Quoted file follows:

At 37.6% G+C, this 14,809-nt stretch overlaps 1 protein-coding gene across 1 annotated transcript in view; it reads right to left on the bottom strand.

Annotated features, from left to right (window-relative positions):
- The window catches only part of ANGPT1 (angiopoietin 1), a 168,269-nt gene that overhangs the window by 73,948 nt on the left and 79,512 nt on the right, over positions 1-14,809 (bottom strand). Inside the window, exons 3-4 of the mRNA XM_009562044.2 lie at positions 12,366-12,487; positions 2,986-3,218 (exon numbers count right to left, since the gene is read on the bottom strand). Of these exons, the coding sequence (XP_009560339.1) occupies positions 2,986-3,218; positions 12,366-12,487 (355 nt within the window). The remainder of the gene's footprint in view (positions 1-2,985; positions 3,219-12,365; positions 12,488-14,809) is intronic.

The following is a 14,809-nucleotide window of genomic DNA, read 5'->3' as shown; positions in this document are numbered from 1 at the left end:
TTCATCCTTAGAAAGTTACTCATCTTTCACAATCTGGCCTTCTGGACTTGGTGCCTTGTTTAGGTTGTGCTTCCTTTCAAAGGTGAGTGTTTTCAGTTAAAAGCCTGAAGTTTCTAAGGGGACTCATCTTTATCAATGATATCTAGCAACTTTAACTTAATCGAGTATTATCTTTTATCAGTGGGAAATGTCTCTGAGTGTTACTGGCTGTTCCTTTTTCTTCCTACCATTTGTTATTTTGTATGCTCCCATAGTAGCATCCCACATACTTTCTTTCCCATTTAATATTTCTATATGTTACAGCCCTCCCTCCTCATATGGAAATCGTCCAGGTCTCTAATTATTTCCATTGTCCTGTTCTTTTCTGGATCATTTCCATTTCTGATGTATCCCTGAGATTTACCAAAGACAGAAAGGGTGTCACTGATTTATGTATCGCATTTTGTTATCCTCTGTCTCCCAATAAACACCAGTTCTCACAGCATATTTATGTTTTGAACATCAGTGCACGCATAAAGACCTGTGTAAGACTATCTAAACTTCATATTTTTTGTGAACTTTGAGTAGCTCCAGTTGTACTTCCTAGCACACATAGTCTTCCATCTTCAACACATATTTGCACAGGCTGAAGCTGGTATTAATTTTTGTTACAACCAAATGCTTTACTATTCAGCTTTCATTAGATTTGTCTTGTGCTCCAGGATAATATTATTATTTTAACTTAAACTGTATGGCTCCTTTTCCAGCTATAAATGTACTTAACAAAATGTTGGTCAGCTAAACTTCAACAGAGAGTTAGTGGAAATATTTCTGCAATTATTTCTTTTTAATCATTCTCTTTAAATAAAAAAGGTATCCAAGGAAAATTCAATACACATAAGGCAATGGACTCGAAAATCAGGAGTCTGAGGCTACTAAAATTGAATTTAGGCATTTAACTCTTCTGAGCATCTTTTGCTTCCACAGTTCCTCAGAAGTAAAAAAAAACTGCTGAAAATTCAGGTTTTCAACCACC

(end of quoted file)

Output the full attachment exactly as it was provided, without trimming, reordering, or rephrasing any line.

At 37.6% G+C, this 14,809-nt stretch overlaps 1 protein-coding gene across 1 annotated transcript in view; it reads right to left on the bottom strand.

Annotated features, from left to right (window-relative positions):
- The window catches only part of ANGPT1 (angiopoietin 1), a 168,269-nt gene that overhangs the window by 73,948 nt on the left and 79,512 nt on the right, over positions 1-14,809 (bottom strand). Inside the window, exons 3-4 of the mRNA XM_009562044.2 lie at positions 12,366-12,487; positions 2,986-3,218 (exon numbers count right to left, since the gene is read on the bottom strand). Of these exons, the coding sequence (XP_009560339.1) occupies positions 2,986-3,218; positions 12,366-12,487 (355 nt within the window). The remainder of the gene's footprint in view (positions 1-2,985; positions 3,219-12,365; positions 12,488-14,809) is intronic.

The following is a 14,809-nucleotide window of genomic DNA, read 5'->3' as shown; positions in this document are numbered from 1 at the left end:
TTCATCCTTAGAAAGTTACTCATCTTTCACAATCTGGCCTTCTGGACTTGGTGCCTTGTTTAGGTTGTGCTTCCTTTCAAAGGTGAGTGTTTTCAGTTAAAAGCCTGAAGTTTCTAAGGGGACTCATCTTTATCAATGATATCTAGCAACTTTAACTTAATCGAGTATTATCTTTTATCAGTGGGAAATGTCTCTGAGTGTTACTGGCTGTTCCTTTTTCTTCCTACCATTTGTTATTTTGTATGCTCCCATAGTAGCATCCCACATACTTTCTTTCCCATTTAATATTTCTATATGTTACAGCCCTCCCTCCTCATATGGAAATCGTCCAGGTCTCTAATTATTTCCATTGTCCTGTTCTTTTCTGGATCATTTCCATTTCTGATGTATCCCTGAGATTTACCAAAGACAGAAAGGGTGTCACTGATTTATGTATCGCATTTTGTTATCCTCTGTCTCCCAATAAACACCAGTTCTCACAGCATATTTATGTTTTGAACATCAGTGCACGCATAAAGACCTGTGTAAGACTATCTAAACTTCATATTTTTTGTGAACTTTGAGTAGCTCCAGTTGTACTTCCTAGCACACATAGTCTTCCATCTTCAACACATATTTGCACAGGCTGAAGCTGGTATTAATTTTTGTTACAACCAAATGCTTTACTATTCAGCTTTCATTAGATTTGTCTTGTGCTCCAGGATAATATTATTATTTTAACTTAAACTGTATGGCTCCTTTTCCAGCTATAAATGTACTTAACAAAATGTTGGTCAGCTAAACTTCAACAGAGAGTTAGTGGAAATATTTCTGCAATTATTTCTTTTTAATCATTCTCTTTAAATAAAAAAGGTATCCAAGGAAAATTCAATACACATAAGGCAATGGACTCGAAAATCAGGAGTCTGAGGCTACTAAAATTGAATTTAGGCATTTAACTCTTCTGAGCATCTTTTGCTTCCACAGTTCCTCAGAAGTAAAAAAAAACTGCTGAAAATTCAGGTTTTCAACCACC